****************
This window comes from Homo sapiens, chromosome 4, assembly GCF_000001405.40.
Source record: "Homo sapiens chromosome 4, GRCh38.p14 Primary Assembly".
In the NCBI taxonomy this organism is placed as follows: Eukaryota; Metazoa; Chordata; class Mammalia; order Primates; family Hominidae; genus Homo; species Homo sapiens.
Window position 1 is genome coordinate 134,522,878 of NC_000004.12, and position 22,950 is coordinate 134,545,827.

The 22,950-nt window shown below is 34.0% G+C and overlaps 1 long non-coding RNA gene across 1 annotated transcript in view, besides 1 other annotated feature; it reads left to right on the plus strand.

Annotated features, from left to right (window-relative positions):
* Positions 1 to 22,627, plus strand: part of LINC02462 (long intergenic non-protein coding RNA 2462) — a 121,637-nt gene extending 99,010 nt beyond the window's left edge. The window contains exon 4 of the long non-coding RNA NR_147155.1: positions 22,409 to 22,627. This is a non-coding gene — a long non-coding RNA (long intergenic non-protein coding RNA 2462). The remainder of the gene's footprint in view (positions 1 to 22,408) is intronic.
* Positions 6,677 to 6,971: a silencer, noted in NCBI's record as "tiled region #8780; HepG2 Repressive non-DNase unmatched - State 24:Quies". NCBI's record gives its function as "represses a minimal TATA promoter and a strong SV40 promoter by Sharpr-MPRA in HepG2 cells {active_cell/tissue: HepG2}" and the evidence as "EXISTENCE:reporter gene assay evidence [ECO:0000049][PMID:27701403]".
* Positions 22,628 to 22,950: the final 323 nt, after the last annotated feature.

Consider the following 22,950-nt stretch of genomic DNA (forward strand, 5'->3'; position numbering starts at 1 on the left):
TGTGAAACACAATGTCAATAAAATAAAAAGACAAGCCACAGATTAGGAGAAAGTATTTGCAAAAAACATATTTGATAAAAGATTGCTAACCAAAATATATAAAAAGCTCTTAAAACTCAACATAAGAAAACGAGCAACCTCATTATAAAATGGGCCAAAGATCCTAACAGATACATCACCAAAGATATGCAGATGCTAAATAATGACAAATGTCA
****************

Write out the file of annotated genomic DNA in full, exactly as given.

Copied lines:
This window comes from Homo sapiens, chromosome 4, assembly GCF_000001405.40.
Source record: "Homo sapiens chromosome 4, GRCh38.p14 Primary Assembly".
In the NCBI taxonomy this organism is placed as follows: Eukaryota; Metazoa; Chordata; class Mammalia; order Primates; family Hominidae; genus Homo; species Homo sapiens.
Window position 1 is genome coordinate 134,522,878 of NC_000004.12, and position 22,950 is coordinate 134,545,827.

The 22,950-nt window shown below is 34.0% G+C and overlaps 1 long non-coding RNA gene across 1 annotated transcript in view, besides 1 other annotated feature; it reads left to right on the plus strand.

Annotated features, from left to right (window-relative positions):
* Positions 1 to 22,627, plus strand: part of LINC02462 (long intergenic non-protein coding RNA 2462) — a 121,637-nt gene extending 99,010 nt beyond the window's left edge. The window contains exon 4 of the long non-coding RNA NR_147155.1: positions 22,409 to 22,627. This is a non-coding gene — a long non-coding RNA (long intergenic non-protein coding RNA 2462). The remainder of the gene's footprint in view (positions 1 to 22,408) is intronic.
* Positions 6,677 to 6,971: a silencer, noted in NCBI's record as "tiled region #8780; HepG2 Repressive non-DNase unmatched - State 24:Quies". NCBI's record gives its function as "represses a minimal TATA promoter and a strong SV40 promoter by Sharpr-MPRA in HepG2 cells {active_cell/tissue: HepG2}" and the evidence as "EXISTENCE:reporter gene assay evidence [ECO:0000049][PMID:27701403]".
* Positions 22,628 to 22,950: the final 323 nt, after the last annotated feature.

Consider the following 22,950-nt stretch of genomic DNA (forward strand, 5'->3'; position numbering starts at 1 on the left):
TGTGAAACACAATGTCAATAAAATAAAAAGACAAGCCACAGATTAGGAGAAAGTATTTGCAAAAAACATATTTGATAAAAGATTGCTAACCAAAATATATAAAAAGCTCTTAAAACTCAACATAAGAAAACGAGCAACCTCATTATAAAATGGGCCAAAGATCCTAACAGATACATCACCAAAGATATGCAGATGCTAAATAATGACAAATGTCA